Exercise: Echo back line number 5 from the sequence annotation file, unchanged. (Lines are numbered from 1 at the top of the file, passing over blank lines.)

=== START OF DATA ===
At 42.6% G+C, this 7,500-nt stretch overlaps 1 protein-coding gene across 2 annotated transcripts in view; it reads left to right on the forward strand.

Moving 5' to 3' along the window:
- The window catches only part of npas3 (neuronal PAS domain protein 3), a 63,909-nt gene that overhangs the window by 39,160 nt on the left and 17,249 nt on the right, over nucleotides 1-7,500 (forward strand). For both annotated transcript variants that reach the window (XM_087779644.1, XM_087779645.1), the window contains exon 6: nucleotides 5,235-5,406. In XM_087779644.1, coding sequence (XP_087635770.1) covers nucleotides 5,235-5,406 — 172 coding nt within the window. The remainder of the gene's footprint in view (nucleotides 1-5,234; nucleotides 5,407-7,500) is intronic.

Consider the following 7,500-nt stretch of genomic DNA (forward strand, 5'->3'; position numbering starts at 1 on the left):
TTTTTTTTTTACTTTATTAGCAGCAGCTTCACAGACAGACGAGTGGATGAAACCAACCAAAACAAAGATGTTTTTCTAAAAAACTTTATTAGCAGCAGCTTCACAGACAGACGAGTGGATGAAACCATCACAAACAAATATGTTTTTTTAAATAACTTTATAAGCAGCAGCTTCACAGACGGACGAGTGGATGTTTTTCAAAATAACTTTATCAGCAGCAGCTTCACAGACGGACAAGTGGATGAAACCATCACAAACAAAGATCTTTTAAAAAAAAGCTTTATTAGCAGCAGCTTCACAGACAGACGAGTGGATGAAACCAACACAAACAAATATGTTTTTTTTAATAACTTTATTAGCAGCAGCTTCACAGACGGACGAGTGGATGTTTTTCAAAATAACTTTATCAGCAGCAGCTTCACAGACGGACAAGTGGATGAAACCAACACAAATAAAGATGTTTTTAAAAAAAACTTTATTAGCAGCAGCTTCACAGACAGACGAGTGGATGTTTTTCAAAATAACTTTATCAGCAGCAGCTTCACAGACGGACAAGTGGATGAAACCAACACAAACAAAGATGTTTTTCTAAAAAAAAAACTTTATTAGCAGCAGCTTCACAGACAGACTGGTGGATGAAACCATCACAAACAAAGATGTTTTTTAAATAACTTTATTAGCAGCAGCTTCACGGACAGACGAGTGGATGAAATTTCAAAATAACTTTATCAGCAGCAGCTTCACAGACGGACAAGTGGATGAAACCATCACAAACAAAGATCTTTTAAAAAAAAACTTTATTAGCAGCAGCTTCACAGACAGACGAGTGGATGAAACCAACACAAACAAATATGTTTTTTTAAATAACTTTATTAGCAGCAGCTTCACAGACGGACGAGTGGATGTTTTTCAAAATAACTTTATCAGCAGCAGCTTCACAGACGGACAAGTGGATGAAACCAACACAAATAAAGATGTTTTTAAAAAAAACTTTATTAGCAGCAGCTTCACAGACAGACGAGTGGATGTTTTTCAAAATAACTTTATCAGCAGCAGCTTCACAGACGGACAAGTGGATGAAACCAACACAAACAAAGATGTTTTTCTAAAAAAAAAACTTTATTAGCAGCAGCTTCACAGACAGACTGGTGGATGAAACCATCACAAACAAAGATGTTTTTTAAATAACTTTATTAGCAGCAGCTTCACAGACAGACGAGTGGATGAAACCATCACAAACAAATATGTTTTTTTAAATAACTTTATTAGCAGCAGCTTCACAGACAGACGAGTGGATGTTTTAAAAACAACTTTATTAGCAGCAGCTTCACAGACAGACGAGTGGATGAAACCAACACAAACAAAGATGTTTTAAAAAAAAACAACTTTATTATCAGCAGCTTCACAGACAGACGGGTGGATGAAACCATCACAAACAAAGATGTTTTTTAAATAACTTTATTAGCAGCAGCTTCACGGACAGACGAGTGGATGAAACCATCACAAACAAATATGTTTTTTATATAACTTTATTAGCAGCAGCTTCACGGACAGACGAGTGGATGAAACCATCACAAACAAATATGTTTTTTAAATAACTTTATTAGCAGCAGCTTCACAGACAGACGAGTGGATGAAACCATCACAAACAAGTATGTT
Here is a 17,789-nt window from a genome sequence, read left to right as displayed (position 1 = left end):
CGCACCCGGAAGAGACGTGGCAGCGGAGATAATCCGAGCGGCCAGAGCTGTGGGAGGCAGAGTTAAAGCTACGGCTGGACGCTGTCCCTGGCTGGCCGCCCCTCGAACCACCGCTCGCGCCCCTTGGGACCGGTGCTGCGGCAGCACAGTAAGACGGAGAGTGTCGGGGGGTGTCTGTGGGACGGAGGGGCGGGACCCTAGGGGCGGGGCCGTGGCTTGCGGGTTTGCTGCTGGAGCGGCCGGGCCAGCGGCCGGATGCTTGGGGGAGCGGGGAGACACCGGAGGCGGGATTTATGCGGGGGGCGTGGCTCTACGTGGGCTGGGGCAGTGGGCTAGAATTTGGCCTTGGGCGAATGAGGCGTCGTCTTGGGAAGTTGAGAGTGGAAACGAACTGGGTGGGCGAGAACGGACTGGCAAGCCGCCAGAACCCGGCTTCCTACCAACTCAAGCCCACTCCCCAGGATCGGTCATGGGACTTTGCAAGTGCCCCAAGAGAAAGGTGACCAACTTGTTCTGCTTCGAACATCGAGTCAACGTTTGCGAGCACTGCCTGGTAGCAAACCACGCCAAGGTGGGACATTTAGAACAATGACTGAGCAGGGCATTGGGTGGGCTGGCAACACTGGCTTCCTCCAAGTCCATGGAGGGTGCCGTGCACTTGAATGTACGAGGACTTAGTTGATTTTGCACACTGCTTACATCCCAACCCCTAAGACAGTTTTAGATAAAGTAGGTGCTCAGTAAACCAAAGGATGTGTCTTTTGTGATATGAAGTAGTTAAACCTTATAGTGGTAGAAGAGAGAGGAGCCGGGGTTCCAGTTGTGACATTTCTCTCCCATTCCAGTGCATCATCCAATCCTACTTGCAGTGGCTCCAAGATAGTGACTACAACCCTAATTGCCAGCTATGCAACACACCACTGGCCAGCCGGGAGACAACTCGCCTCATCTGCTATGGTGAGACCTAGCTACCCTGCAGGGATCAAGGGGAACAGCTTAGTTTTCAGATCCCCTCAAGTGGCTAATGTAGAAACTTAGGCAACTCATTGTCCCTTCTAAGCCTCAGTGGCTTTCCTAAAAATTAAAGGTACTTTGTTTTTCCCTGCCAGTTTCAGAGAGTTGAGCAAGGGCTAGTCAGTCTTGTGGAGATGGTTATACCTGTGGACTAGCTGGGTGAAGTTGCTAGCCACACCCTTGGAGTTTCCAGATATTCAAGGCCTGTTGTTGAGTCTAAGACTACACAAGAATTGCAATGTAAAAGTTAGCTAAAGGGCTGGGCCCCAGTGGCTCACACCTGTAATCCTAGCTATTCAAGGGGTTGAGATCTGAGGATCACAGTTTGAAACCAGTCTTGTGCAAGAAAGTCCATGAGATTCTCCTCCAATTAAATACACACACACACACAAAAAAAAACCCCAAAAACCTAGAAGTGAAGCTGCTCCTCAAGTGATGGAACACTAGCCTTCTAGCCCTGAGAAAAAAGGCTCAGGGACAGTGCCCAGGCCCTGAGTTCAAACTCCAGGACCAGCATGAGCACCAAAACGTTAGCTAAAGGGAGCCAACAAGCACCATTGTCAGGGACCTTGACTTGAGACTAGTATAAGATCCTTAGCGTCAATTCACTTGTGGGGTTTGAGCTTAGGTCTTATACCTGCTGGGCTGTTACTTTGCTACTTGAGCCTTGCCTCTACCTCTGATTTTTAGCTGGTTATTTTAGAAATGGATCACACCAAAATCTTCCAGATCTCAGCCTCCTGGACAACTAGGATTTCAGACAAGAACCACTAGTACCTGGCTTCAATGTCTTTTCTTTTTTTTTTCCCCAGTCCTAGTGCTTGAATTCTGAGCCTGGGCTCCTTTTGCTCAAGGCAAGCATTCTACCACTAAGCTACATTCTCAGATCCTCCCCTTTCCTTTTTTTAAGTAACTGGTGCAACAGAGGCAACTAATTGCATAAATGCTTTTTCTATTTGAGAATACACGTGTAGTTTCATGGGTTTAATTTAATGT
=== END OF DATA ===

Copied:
TTTTTTTTTTACTTTATTAGCAGCAGCTTCACAGACAGACGAGTGGATGAAACCAACCAAAACAAAGATGTTTTTCTAAAAAACTTTATTAGCAGCAGCTTCACAGACAGACGAGTGGATGAAACCATCACAAACAAATATGTTTTTTTAAATAACTTTATAAGCAGCAGCTTCACAGACGGACGAGTGGATGTTTTTCAAAATAACTTTATCAGCAGCAGCTTCACAGACGGACAAGTGGATGAAACCATCACAAACAAAGATCTTTTAAAAAAAAGCTTTATTAGCAGCAGCTTCACAGACAGACGAGTGGATGAAACCAACACAAACAAATATGTTTTTTTTAATAACTTTATTAGCAGCAGCTTCACAGACGGACGAGTGGATGTTTTTCAAAATAACTTTATCAGCAGCAGCTTCACAGACGGACAAGTGGATGAAACCAACACAAATAAAGATGTTTTTAAAAAAAACTTTATTAGCAGCAGCTTCACAGACAGACGAGTGGATGTTTTTCAAAATAACTTTATCAGCAGCAGCTTCACAGACGGACAAGTGGATGAAACCAACACAAACAAAGATGTTTTTCTAAAAAAAAAACTTTATTAGCAGCAGCTTCACAGACAGACTGGTGGATGAAACCATCACAAACAAAGATGTTTTTTAAATAACTTTATTAGCAGCAGCTTCACGGACAGACGAGTGGATGAAATTTCAAAATAACTTTATCAGCAGCAGCTTCACAGACGGACAAGTGGATGAAACCATCACAAACAAAGATCTTTTAAAAAAAAACTTTATTAGCAGCAGCTTCACAGACAGACGAGTGGATGAAACCAACACAAACAAATATGTTTTTTTAAATAACTTTATTAGCAGCAGCTTCACAGACGGACGAGTGGATGTTTTTCAAAATAACTTTATCAGCAGCAGCTTCACAGACGGACAAGTGGATGAAACCAACACAAATAAAGATGTTTTTAAAAAAAACTTTATTAGCAGCAGCTTCACAGACAGACGAGTGGATGTTTTTCAAAATAACTTTATCAGCAGCAGCTTCACAGACGGACAAGTGGATGAAACCAACACAAACAAAGATGTTTTTCTAAAAAAAAAACTTTATTAGCAGCAGCTTCACAGACAGACTGGTGGATGAAACCATCACAAACAAAGATGTTTTTTAAATAACTTTATTAGCAGCAGCTTCACAGACAGACGAGTGGATGAAACCATCACAAACAAATATGTTTTTTTAAATAACTTTATTAGCAGCAGCTTCACAGACAGACGAGTGGATGTTTTAAAAACAACTTTATTAGCAGCAGCTTCACAGACAGACGAGTGGATGAAACCAACACAAACAAAGATGTTTTAAAAAAAAACAACTTTATTATCAGCAGCTTCACAGACAGACGGGTGGATGAAACCATCACAAACAAAGATGTTTTTTAAATAACTTTATTAGCAGCAGCTTCACGGACAGACGAGTGGATGAAACCATCACAAACAAATATGTTTTTTATATAACTTTATTAGCAGCAGCTTCACGGACAGACGAGTGGATGAAACCATCACAAACAAATATGTTTTTTAAATAACTTTATTAGCAGCAGCTTCACAGACAGACGAGTGGATGAAACCATCACAAACAAGTATGTT